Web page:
Let’s get one thing straight: we are by no means money experts. But we are wedding experts, and we want to make this wedding planning and newlywed adventure as blissful as utterly possible. We’re also pretty sure that the nursery rhyme should actually say something like this: first comes love, then comes marriage, then comes all of those conversations about each other’s spending habits.
Talking about how you’re going to spend your money, whether you two share a bank account or not, is an important part of married life, especially when you’re thinking about things like purchasing a home, dealing with student or credit card debt or even the fact that, similar to things like conflict, not everyone deals with money the same way (my husband and I are the poster children for this. He’s all: let’s do work on those student loans and have a monthly budget. Meanwhile, I’m like: but can’t we buy these plane tickets to Costa Rica first?). No matter where in life you are or what your stance is on spending those dollar bills, here are five really simple financial tips for newlyweds.
1. Talk it out. Talking about money can be a little bit uncomfortable, but it’s so much easier to do it now than five years down the road when you’re wondering why exactly you can’t afford to buy a house or where all that random debt came from. If you start the conversation now, as newly or nearlyweds and look at everything from bank statements to student loans you’ll get the awkward part over with quickly and be much more at home with conversations about your finances in the future. On a super practical level, setting yourselves up for success when it comes to everything from monthly budgets to general talk about plans for the future will help you work through one of the most potentially stressful parts of marriage: finances.
2. You do you. While it’s common for couples to combine finances after marriage, there’s no rulebook out there that says they must. It definitely makes sense from a logistical perspective to have everything combined, but there are other ways to divide up your paychecks. If maintaining some level of fiscal independence is important to one or both of you, consider keeping your accounts separate or even making your own middle ground by creating a joint account for joint expenses (like housing, or groceries) and agreeing to each place a percentage of your paycheck into that account each month. You can also flip the situation by combining your finances but ensuring that each of you have a certain amount of money available to spend as you see fit.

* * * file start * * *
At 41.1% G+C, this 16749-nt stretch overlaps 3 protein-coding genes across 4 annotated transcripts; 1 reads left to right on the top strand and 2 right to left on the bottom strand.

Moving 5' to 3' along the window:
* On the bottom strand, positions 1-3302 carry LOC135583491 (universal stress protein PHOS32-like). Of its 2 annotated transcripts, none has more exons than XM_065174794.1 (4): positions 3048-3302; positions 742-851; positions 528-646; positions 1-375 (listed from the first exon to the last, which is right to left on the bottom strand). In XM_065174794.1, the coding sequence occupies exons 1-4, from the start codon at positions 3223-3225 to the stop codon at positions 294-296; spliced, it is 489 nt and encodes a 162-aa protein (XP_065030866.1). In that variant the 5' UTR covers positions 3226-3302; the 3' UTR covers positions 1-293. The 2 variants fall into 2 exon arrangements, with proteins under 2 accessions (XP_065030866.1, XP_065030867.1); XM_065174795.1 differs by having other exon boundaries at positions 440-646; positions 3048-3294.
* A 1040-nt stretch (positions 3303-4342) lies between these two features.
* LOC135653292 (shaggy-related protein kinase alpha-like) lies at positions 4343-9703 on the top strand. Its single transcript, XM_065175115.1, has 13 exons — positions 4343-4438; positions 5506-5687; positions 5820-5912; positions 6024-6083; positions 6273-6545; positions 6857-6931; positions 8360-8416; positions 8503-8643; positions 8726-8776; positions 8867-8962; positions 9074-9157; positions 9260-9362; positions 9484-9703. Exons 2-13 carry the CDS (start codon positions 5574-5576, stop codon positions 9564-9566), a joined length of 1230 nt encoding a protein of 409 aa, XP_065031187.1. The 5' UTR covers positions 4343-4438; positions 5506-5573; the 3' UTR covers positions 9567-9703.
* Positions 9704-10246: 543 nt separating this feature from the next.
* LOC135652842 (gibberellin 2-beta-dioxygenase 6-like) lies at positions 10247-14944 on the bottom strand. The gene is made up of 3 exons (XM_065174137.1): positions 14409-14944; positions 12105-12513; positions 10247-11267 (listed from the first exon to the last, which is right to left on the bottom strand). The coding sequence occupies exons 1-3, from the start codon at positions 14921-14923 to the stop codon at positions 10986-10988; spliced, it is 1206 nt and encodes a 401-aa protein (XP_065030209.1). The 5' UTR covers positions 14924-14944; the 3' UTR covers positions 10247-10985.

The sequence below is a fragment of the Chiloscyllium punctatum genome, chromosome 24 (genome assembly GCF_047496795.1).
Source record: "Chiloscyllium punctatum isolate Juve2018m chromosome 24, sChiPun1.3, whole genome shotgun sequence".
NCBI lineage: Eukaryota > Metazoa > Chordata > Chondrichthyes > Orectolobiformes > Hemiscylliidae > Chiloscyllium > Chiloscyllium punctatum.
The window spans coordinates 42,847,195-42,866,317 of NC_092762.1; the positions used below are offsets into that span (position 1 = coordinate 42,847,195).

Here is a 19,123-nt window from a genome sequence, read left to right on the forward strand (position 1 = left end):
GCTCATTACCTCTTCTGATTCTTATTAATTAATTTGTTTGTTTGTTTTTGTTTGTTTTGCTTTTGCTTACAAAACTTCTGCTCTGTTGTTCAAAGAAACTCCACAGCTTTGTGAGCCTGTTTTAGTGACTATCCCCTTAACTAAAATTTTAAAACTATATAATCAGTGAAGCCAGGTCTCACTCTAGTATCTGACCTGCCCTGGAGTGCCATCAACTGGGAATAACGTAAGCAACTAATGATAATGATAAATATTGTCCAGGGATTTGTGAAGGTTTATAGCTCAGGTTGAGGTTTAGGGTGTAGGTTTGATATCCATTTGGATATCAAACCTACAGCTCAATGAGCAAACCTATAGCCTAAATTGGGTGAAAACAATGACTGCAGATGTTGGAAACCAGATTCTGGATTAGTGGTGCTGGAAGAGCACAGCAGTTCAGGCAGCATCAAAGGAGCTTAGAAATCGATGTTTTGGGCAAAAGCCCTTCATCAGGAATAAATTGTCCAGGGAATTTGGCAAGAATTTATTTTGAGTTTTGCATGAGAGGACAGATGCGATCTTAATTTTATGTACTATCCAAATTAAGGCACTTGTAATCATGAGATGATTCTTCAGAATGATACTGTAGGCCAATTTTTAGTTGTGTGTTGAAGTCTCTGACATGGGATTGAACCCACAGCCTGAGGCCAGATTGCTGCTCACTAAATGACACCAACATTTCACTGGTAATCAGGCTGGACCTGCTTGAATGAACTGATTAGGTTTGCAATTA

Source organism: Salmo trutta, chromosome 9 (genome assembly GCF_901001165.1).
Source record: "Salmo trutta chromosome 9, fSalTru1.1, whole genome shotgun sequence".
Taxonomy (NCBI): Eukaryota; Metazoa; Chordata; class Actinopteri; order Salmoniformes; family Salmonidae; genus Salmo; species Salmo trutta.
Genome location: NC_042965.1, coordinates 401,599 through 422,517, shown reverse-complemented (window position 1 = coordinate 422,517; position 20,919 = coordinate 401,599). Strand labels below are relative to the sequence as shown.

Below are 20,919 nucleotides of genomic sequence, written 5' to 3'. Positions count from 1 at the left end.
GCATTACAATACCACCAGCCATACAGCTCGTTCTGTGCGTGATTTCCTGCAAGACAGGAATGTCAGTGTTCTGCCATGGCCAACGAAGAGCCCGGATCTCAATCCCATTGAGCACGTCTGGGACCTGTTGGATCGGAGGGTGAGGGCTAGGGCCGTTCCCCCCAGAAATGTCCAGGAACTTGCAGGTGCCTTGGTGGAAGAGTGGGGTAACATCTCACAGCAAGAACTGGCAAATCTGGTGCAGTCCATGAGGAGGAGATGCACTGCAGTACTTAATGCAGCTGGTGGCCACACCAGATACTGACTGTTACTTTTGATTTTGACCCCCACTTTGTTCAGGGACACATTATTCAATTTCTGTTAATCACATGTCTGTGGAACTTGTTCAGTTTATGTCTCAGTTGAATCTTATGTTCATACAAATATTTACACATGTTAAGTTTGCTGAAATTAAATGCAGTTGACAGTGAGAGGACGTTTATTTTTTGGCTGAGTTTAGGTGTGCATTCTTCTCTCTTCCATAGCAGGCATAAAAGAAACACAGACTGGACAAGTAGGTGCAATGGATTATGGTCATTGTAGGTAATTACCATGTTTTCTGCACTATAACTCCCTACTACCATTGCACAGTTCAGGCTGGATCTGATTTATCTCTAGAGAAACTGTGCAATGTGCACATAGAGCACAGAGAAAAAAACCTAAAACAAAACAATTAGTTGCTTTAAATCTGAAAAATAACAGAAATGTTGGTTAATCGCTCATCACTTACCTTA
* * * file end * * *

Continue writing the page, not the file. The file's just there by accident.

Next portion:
3. Be prepared. The best budgeting and finance advice I ever received was also the simplest: make an emergency fund. This fund is exactly what it sounds like — money set aside in case of an emergency. That could be a health problem, career problems, anything. Ideally, the fund holds between three and six months’ worth of all of your living expenses and can help you keep any sudden setbacks from adding serious stress or debt to your lives.
4. Plan ahead. Thinking about the future is a good thing. Whether that means you’re looking at a down payment on a house, college tuition for the kids or even that big trip to South American you’ve always wanted to take, having a set amount of money each month that goes directly into savings (or several different savings accounts or buckets if you’re working toward more than one thing!) is a surefire way to save yourself stress down the road. I was talking with someone just last week who actually saves for Christmas every year. She and her husband put aside a small amount of money each and every month and then when the holidays roll around they don’t have to think twice about where they’re finding the funds for gifts. It’s genius.
5. Share and share alike. We’re not talking money here — we’re talking information. It’s important to know exactly where you each stand when it comes to finances, including everything from whether or not you have (and if so, how much) debt to how you like to spend money. You tell each other everything anyway, but these conversations don’t always come up when you’re dating. And as someone who came into marriage with student loan debt the size of Kansas I think it’s safe for me to say that you shouldn’t be afraid to share this information. Your future spouse isn’t going to love you any less, and they probably already know about your soft spot for Target.
Which budget tips will you be using? Whether you’re engaged, newly married or a budgeting pro, what advice has been the most helpful for you? Share your tips in the comments below!
Photography | Olivia Strohm Photography